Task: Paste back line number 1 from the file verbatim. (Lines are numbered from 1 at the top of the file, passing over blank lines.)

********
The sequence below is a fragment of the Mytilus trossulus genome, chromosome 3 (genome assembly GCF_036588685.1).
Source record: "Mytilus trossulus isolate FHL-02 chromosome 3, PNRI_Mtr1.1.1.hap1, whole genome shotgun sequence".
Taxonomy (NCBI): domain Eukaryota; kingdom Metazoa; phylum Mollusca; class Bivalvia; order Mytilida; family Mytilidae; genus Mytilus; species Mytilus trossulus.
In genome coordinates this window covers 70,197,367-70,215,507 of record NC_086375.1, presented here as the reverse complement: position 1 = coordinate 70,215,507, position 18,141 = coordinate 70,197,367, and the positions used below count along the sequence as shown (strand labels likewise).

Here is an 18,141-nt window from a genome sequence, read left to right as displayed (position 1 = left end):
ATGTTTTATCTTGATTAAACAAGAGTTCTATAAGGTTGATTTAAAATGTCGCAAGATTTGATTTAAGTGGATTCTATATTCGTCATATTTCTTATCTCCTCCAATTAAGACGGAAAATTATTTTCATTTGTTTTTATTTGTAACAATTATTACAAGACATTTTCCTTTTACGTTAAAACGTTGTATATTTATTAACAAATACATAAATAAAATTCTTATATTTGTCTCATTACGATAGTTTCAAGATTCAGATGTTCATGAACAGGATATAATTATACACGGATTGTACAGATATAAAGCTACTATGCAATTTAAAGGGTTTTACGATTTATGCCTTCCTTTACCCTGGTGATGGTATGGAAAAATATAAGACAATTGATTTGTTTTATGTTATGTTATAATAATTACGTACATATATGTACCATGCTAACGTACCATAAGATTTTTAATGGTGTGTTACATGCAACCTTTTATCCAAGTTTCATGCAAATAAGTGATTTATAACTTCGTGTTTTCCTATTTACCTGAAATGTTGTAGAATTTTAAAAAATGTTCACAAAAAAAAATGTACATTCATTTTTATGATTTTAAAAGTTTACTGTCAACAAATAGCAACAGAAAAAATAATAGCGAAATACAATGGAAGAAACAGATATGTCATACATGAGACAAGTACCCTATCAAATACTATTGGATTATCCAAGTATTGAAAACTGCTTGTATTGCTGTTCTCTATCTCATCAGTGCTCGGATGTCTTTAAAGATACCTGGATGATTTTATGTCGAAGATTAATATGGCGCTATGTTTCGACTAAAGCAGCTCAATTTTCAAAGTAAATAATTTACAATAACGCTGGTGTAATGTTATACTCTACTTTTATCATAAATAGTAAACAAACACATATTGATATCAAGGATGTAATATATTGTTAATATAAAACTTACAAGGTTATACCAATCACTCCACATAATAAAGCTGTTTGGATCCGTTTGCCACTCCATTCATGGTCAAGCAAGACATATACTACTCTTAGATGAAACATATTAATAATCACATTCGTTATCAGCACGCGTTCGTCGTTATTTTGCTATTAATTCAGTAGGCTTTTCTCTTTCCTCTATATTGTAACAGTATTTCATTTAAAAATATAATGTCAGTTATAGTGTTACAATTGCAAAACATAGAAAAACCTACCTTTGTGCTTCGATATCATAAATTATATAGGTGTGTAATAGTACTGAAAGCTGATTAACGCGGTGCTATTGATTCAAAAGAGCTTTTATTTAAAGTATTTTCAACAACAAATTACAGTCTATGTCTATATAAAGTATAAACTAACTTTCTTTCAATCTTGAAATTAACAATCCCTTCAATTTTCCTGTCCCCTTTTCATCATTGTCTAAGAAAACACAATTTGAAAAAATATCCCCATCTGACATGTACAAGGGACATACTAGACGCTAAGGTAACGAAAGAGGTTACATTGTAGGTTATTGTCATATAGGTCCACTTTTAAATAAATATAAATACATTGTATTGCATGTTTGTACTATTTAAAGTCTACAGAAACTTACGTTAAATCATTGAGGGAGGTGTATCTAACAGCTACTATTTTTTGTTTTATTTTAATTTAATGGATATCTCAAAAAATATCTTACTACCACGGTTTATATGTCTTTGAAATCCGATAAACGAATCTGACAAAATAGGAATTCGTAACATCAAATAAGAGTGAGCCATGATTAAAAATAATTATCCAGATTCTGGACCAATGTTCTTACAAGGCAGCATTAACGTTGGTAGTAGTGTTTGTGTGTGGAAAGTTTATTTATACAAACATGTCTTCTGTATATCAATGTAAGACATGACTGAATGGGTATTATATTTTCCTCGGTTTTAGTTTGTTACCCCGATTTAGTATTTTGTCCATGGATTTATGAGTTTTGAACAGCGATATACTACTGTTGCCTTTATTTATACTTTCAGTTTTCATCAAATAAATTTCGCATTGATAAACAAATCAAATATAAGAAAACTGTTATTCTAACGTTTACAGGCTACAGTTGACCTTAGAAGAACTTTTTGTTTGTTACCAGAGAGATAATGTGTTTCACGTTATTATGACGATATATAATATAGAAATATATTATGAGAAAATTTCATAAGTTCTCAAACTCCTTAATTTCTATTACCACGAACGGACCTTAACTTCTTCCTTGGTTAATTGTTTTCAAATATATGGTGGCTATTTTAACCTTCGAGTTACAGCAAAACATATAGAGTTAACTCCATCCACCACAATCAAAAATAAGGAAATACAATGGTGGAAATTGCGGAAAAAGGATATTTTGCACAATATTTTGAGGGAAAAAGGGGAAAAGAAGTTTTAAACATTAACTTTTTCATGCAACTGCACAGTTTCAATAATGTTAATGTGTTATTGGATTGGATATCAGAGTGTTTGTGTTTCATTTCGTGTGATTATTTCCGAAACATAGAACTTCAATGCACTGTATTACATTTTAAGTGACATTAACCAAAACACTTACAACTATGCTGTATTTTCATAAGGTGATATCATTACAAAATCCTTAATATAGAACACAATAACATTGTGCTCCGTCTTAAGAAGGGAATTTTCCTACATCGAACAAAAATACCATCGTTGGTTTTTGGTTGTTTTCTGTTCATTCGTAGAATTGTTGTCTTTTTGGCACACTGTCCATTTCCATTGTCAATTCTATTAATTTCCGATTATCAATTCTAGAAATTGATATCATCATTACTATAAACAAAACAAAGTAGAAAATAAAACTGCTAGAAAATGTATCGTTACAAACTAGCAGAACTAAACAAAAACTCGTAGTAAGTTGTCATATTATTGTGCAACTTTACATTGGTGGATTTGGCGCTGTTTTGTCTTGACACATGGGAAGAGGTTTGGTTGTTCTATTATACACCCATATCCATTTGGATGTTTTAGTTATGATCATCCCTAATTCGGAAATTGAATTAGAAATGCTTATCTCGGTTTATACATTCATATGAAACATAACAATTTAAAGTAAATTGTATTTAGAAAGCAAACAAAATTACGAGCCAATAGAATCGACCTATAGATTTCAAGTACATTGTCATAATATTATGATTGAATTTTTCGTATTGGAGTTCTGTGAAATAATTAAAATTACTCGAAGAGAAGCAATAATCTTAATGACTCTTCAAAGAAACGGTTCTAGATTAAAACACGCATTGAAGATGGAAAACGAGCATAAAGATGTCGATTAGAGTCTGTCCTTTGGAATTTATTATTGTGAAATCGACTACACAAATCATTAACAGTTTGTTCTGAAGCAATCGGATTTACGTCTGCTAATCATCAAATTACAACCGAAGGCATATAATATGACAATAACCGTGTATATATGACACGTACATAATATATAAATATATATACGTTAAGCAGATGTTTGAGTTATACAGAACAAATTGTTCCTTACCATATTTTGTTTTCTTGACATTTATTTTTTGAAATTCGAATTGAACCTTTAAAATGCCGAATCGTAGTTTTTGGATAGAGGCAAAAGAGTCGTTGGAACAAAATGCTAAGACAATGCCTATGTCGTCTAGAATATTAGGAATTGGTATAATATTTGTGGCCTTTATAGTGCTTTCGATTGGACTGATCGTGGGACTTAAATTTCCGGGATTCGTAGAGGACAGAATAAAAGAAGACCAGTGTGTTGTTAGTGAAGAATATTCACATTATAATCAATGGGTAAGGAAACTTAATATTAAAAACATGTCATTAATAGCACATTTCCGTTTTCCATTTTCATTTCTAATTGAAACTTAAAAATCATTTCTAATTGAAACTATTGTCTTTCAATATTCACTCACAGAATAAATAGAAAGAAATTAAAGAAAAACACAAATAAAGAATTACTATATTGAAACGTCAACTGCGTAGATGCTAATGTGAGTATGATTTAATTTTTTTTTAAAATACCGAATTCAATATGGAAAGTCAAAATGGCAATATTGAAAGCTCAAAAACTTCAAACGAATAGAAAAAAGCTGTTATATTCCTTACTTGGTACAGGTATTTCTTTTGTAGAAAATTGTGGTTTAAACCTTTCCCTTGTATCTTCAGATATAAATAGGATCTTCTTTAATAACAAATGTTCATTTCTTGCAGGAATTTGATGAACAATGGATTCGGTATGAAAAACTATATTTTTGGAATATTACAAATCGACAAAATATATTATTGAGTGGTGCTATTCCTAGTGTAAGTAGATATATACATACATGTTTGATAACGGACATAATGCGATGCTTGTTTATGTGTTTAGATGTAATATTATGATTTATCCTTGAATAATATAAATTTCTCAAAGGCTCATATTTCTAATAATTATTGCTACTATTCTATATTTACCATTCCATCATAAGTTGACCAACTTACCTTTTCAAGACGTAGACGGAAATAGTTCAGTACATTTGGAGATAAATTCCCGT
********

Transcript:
The sequence below is a fragment of the Mytilus trossulus genome, chromosome 3 (genome assembly GCF_036588685.1).